Here are the first images of the Volvo S60 Concept car which will be
unveiled at the Detroit Motor Show in early January 2009. The Concept gives an
indication of what the all-new Volvo S60 will look like when it's launched in
2010. "The all-new S60 will be one of the strongest players in a segment
where the competition is razor-sharp," says Volvo Cars President and CEO
The coupe-inspired lines
that gave the original S60 its characteristic stance are more pronounced in this
next generation. "The sporty design gives a visual promise of an
enthusiastic drive and I can assure you that the all-new S60 will live up to
that promise. The driving properties are better than in any previous Volvo,"
says Stephen Odell.
"The concept car's exterior gives a clear indication of what customers can
expect of the all-new S60. On the inside we've been even more daring,"
says Volvo Cars Design Director Steve Mattin.
inspiration and drama
The front of the S60
Concept sports the enlarged iron mark in the trapezoidal grille. The two lamps
that flank the grille emphasise the vertical stance of the front and highlight
the bonnet's V-shape. The angled headlamps flow up into the strongly sculptured
bonnet and, combined with the lower air intake's reverse trapezoidal shape,
this gives the concept car a very expressive â€˜faceâ€™.
Viewed from the side, the
concept car's slim coupe roofline and window graphics are accompanied by an
entirely new shoulder line, forming a gentle double wave, stretching from the headlamps
all the way to the rear. Both the seven-spoke 20-inch wheels and the tread of
the low-profile tyres have been specially designed, while the bronze-painted
brake callipers match the â€˜Warm Liquid Copperâ€™ livery.
The unique rear parallelogram doors offer a spectacular show when they are
opened and closed. Door opening is initiated by pressing a button and the
movement starts off in the traditional way. In the next phase, the forward
section swings out away from the car's body and the door glides parallel with
the side of the car until it reaches its end position by the rear wheel.
Inspiration from Viking
In each of the headlamps,
the lights create a silhouette of two miniature Viking longboats sailing side
by side, one for main beam and one for dipped beam. When driving in the dark,
the light is reflected from the concealed, upward-facing High Performance LED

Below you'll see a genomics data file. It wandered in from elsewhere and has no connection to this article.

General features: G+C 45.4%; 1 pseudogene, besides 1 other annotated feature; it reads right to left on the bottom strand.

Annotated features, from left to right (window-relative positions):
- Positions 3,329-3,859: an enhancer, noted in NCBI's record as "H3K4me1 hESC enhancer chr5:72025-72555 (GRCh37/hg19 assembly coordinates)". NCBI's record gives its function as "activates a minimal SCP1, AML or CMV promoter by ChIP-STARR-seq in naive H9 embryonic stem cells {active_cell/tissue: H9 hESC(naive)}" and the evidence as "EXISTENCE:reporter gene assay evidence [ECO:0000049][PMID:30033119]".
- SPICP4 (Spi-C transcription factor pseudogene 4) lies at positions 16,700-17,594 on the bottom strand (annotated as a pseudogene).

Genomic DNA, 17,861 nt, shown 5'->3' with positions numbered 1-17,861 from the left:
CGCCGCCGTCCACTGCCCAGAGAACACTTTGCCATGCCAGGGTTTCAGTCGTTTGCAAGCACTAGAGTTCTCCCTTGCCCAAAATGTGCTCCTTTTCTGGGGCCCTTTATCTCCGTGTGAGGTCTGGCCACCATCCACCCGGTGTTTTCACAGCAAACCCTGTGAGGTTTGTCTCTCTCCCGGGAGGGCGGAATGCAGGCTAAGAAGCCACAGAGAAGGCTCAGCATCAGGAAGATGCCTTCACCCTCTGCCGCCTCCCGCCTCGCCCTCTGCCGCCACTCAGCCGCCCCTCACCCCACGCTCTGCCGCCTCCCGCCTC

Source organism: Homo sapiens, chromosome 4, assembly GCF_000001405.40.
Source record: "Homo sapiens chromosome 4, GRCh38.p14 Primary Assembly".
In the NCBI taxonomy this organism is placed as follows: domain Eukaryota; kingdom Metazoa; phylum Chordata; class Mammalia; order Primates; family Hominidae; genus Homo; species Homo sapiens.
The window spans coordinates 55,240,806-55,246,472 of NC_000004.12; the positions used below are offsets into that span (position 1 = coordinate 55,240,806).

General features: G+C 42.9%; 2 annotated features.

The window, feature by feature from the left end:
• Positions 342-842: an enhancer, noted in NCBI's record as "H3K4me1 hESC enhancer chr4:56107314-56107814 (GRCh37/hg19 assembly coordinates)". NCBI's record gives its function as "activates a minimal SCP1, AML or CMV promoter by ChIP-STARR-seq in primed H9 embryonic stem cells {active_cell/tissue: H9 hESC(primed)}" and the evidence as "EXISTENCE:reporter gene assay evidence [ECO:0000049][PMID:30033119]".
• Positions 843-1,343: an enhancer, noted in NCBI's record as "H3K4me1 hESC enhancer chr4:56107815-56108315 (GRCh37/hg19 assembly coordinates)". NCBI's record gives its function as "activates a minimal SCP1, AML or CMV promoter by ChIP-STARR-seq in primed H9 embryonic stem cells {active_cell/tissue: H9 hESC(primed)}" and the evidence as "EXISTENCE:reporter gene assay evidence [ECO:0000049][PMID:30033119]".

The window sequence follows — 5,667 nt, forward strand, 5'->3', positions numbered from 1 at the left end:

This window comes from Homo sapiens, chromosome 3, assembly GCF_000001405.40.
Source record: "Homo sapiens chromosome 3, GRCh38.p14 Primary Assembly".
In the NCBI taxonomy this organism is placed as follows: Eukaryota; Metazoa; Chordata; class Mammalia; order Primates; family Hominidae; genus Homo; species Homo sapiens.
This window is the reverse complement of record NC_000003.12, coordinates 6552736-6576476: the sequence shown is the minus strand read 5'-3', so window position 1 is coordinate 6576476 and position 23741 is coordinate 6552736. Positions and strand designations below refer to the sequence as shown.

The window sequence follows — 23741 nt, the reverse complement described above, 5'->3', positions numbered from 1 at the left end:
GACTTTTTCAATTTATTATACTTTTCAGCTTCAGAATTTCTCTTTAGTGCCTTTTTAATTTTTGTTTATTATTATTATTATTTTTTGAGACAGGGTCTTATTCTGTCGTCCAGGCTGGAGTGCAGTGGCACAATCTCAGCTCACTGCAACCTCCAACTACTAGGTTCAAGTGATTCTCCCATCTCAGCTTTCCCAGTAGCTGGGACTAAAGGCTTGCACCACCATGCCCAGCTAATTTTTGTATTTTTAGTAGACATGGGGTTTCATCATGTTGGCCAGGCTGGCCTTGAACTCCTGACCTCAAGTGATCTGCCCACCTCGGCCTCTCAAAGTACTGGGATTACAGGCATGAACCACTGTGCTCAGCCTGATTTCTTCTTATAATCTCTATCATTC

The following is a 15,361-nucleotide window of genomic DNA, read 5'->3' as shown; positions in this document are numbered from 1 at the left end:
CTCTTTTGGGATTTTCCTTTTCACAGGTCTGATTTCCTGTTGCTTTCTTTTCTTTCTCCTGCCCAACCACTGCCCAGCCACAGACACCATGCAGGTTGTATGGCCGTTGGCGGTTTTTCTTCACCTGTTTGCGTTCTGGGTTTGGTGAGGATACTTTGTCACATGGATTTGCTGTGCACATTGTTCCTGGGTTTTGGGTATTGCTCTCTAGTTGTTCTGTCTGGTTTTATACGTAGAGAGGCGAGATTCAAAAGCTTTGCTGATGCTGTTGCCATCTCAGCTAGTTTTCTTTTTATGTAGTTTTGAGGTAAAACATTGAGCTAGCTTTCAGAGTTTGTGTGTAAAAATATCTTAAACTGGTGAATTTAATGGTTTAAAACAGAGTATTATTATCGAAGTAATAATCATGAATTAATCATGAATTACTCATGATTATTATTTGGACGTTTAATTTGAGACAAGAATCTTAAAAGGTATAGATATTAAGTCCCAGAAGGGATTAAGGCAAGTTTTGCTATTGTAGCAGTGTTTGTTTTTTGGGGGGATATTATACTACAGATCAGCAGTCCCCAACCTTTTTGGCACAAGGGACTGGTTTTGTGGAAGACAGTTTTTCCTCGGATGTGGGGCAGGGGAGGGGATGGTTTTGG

bulbs, projected ahead by the ships' filled sails.
Inspiration from the
models, you will see more and more of our â€˜racetrackâ€™ design cues. The car's
lines do not end abruptly but instead forge a continuous flow pattern inspired
by the fast sweeps of the racing track. In the concept car, this is
particularly visible at the rear," says Steve Mattin.
The tail lamps, which follow the curve of the rear shoulders, are as advanced
as the headlamps. When switched off, the lamp panels show no trace of the
traditional red or yellow. But when activated, the position marker lights,
brake lights and turn indicators come on in their correct colours. The solid glass
panel is sectioned into horizontal â€˜slicesâ€™.
At the rear there is also a retractable diffuser that adjusts with vehicle
speed to give better aerodynamic properties.
future design direction
With the interior of the
Volvo S60 Concept, Volvo Cars' design director Steve Mattin and his team are
displaying a variety of new ideas. The interior is packed with exciting
details, all of which together create a Scandinavian fresh light feeling.
"You could say that we are showing the road we would like to take in the
future. This interior is without doubt the most exclusive we have ever
created," says Steve Mattin.
In the middle of the four-seater car sits the floating centre stack made out of
handmade, solid Orrefors crystal. It floats like a gentle wave from the
instrument panel all the way to the rear seat backrest.
The driver's environment
has been designed to provide good visibility and convenient control.
The combined instrument too has the centre stack's floating, almost weightless
feel about it and is built up in several layers.
"The speedometer is designed as a three-dimensional glass spiral. The low
numbers appear closest to the eye and the figures appear to be increasingly
distant as you accelerate. The idea is that the speedometer should provide a
visual reminder of the forward motion," explains Steve Mattin.
The floating theme continues
in the concept car's slim, lightweight contoured seats, made of soft Light
Blond leather with contrasting stitching. The seats are attached to the centre
console's lower section and inner sill, which means that they don't actually
touch the floor. Both the seat belt and the armrest are integrated into the
seat itself. The backrest's pony-tail slot, first featured in previous concept
cars, has a new, slightly asymmetrical design.